Dogpatch and Potrero Hill are now On the Grid!

On the Grid - San Francisco

Everyone who’s ever been to a Hearsay dinner has gotten an earful about how much I love our neighborhood. It’s changed a lot in the time I’ve been here (since 2004!)—but luckily, there are some things that even the T line and the hospital and a whole bunch of new construction can’t change. The people who live and work here are some of the coolest, most interesting makers and builders and thinkers and doers in the world. They’re a tight-knit group who always help each other out, and I’m proud to call them my neighbors.

That’s why I was so excited to curate the guide to Dogpatch and Potrero Hill for On the Grid.  On the Grid was launched in April and is quickly becoming a massive international travel guide. It already includes nearly 100 neighborhoods in 21 cities. Each guide is beautifully curated by local designers and creative companies. The project was created by Hyperakt, which is a kickass Brooklyn-based design agency founded by my friend Deroy.

The guide is a bit of a love letter to some of my favorite places in the ‘hood.  And while it’s certainly not a comprehensive list of spots that make the neighborhood great, it did give me an opportunity to shine a little light on some of the people and places that make me feel at home.  I hope you enjoy reading it as much as I enjoyed creating it.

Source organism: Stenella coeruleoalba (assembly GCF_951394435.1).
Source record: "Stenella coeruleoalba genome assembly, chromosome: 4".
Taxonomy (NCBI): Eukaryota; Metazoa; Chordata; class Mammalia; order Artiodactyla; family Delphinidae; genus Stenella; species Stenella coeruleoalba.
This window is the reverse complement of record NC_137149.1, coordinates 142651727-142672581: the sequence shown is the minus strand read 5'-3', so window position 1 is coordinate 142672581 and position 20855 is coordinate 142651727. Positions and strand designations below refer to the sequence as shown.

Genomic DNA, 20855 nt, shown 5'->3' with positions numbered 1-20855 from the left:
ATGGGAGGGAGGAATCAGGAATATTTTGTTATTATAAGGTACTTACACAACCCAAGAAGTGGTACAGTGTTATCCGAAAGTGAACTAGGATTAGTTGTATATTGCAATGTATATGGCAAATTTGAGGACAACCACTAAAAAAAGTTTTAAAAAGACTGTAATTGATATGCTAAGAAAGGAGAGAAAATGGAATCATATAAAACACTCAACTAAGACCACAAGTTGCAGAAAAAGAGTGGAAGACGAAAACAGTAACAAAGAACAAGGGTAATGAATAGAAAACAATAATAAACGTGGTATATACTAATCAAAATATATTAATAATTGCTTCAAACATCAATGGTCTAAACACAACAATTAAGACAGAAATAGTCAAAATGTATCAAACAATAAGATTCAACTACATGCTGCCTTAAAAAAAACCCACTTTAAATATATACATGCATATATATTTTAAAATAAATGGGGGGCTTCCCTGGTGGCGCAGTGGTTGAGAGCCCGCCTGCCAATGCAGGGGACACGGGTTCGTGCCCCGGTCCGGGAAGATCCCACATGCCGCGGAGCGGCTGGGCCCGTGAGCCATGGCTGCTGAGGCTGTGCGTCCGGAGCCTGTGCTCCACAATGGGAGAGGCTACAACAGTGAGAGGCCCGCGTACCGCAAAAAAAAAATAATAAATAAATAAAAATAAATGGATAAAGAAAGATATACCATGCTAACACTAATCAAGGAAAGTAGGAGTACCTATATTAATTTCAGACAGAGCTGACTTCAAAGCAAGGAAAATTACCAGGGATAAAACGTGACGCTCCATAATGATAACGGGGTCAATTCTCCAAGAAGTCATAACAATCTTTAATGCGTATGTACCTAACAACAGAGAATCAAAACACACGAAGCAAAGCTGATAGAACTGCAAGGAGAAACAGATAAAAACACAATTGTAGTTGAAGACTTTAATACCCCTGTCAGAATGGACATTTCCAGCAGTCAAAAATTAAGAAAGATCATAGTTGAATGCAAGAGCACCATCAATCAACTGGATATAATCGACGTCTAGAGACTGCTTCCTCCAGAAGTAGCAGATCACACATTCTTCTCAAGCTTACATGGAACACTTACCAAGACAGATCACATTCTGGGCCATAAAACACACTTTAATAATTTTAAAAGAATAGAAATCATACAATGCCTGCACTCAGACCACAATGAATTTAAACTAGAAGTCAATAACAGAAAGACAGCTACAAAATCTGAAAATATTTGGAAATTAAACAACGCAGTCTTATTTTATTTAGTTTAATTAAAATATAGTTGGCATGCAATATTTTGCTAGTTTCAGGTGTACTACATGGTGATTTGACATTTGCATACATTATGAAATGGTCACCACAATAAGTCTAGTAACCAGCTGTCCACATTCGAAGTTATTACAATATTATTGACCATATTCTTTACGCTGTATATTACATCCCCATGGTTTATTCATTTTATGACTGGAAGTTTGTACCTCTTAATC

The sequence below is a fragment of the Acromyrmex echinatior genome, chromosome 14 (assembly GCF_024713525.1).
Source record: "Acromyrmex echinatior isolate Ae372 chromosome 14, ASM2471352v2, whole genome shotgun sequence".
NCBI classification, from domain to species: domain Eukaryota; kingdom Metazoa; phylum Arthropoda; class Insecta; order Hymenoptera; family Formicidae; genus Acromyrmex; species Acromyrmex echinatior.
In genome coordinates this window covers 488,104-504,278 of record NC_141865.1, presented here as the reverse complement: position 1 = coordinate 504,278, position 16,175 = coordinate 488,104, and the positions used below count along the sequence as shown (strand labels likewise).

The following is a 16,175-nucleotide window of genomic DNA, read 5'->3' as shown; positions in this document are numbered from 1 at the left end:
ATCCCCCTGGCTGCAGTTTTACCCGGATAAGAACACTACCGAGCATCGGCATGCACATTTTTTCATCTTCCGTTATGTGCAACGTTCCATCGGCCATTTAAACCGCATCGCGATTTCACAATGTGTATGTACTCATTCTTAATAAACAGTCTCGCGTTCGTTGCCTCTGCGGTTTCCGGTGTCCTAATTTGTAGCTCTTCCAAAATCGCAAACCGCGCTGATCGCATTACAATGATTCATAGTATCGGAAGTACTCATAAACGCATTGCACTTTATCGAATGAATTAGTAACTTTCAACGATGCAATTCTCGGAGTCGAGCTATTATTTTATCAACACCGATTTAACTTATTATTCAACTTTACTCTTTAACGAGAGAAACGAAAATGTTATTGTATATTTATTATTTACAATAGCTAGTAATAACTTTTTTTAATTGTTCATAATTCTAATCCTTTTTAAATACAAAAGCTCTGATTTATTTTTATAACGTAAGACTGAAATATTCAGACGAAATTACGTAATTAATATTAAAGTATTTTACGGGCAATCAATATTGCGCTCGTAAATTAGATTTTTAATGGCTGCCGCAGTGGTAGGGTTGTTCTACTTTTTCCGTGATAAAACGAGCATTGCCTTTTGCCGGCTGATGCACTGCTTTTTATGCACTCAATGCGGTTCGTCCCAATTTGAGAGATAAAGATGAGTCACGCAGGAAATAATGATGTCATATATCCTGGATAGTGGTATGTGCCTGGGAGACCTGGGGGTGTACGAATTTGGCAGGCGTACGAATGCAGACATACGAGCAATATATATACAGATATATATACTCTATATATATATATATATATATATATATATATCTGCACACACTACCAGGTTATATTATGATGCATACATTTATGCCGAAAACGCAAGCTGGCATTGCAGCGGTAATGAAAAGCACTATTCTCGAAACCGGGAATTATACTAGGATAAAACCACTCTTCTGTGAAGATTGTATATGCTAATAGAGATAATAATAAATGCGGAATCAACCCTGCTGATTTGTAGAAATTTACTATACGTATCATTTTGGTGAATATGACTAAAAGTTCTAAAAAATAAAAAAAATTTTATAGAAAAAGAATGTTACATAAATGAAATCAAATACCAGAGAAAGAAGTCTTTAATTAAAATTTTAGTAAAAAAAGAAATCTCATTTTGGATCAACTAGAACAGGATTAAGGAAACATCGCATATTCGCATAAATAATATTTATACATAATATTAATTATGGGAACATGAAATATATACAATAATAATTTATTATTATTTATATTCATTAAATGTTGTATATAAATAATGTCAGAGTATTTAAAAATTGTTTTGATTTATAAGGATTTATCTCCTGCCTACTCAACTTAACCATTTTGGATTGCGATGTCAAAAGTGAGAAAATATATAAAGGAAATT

Dinner recap: Eastern Mediterranean

Every one of our dinners is experimental. But last month, we tried something completely new: we hosted two dinners on consecutive nights! I was a little nervous about the additional prep, managing two guests lists, and (let’s be honest) the massive volume of dishes… but I think things actually turned out quite well.

Photos courtesy of Airbnb

The first night’s group, sent to us by Airbnb, was super fun. In addition to a handful of people from the company, the table also included several travelers from around the country, all visiting San Francisco and seeking food adventures. It was a real privilege to meet everyone and give several of our guests their first underground dining experience. Also, big thanks to Mike Xia, who was kind enough to take a break from getting his startup off the ground to help us out in the kitchen!

The second evening was a regular ticketed Hearsay dinner, and many of our diners were return guests. It’s really great to see people coming back again and again—thanks for being part of the experiment with us!

This is the menu we presented:

Watermelon, feta, chili
Can Mayol Loxarel “999” Brut Nature Rosat, Penedes

Romano beans, yogurt, dill